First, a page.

VOSA’s ‘lax approach’ to vehicle recalls is ‘putting lives at risk’: Which? Car

11.10 | 28 April 2011 |

Drivers’ lives are being put at risk by Britain’s approach to car recalls, Which? Car has claimed (Telegraph).

Which? Car has accused the Vehicle and Operator Services Agency (VOSA) of having a far laxer approach to safety than its American counterpart, the National Highway Traffic System Administration (NHTSA). Last year the NHTSA instigated 118 recalls, while – according to Which? Car – none were triggered by VOSA.

Richard Headland, editor of Which? Car, said: "We do think that drivers’ lives are being endangered. VOSA is a toothless organisation that appears to pander to the car industry.

“Which? Car believes it is providing a substandard level of protection to British motorists. In contrast, America’s NHTSA leads the way as an example of how a safety recall organisation should operate.”

Neil Greig, IAM director of policy and research, said: "The IAM fully support the Which? Car campaign for a more consumer focused VOSA.

"VOSA must be more proactive in telling drivers about recalls and technical problems arising around the world. It should be also be more involved in investigating complaints from drivers and holding car makers to account."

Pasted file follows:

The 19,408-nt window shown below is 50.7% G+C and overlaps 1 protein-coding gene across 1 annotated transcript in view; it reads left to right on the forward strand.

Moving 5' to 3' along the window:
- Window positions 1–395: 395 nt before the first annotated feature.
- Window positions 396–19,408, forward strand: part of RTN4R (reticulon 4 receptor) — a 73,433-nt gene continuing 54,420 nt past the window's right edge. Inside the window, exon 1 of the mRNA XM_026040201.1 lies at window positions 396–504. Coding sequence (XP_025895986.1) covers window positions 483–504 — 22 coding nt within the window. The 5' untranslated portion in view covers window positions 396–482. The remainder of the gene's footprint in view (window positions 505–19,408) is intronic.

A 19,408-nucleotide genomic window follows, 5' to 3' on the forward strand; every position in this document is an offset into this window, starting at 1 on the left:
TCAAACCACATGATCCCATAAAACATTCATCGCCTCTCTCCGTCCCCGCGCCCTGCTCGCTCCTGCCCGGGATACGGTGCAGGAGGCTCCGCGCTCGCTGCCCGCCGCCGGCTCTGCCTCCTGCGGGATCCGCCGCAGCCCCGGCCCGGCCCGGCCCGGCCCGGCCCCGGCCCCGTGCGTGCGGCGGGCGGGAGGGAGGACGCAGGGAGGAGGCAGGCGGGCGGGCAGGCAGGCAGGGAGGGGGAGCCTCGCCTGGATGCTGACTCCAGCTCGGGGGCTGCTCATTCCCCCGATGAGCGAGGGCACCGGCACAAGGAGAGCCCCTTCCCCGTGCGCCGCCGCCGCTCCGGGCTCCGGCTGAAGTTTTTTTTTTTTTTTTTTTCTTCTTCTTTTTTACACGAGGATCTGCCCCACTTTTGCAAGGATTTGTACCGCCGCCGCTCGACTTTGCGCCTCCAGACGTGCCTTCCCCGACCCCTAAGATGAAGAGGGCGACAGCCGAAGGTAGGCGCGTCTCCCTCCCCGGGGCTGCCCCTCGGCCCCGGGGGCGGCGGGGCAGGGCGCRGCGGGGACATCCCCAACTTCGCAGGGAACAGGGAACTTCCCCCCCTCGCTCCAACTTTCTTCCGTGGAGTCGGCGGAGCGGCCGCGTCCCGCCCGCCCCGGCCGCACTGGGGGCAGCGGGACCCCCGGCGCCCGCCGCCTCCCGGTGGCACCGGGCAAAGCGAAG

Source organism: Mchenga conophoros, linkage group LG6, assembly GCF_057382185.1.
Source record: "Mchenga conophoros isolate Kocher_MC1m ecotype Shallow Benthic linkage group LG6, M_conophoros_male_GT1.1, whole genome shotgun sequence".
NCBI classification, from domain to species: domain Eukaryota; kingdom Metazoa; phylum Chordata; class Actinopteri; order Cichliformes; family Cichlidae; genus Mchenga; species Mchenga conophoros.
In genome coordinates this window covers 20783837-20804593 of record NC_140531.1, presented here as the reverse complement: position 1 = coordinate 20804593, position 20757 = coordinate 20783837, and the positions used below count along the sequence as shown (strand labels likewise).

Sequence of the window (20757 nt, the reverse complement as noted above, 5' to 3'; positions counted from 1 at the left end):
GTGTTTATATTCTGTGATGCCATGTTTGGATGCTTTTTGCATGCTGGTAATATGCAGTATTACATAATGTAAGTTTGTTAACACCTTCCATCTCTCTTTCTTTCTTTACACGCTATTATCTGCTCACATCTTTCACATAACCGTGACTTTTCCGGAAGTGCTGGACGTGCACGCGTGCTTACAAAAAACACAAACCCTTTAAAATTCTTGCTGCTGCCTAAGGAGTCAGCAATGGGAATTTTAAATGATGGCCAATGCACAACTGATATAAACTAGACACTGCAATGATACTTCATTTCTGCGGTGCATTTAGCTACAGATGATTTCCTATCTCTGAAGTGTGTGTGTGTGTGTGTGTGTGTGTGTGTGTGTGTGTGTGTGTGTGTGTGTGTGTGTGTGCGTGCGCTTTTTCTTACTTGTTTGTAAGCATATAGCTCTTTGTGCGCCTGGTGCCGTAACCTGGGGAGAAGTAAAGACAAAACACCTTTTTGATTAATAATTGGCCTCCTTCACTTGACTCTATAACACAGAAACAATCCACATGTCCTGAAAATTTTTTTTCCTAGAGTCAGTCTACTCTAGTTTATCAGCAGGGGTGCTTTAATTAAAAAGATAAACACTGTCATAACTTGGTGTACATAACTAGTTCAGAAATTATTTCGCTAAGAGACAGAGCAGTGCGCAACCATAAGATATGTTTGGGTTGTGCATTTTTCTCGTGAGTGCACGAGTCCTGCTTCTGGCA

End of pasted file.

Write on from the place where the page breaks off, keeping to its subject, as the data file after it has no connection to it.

However, the Society of Motor Manufacturers and Traders, which represents the car industry, disputed this, saying: “The VOSA vehicle recall process is one of the most robust in the world delivering an exceptionally high level of response rates compared to other sectors.

“In 2010 alone VOSA worked with vehicle manufacturers on over 300 recalls involving two million vehicles to ensure that motorists can remain confident of the high level of vehicle safety they rightfully expect.

Alex Fiddles, VOSA operations director, added: "Our priority is protecting road users in Britain and our vehicle recall system operates swiftly and effectively, contributing to Britain having some of the safest roads in the world.

"If a manufacturer is unwilling or unable to issue a recall then VOSA would directly inform vehicle owners. However, this has not been necessary as manufacturers have always acted in accordance with the advice we have given."

Click here to read the full Telegraph report.


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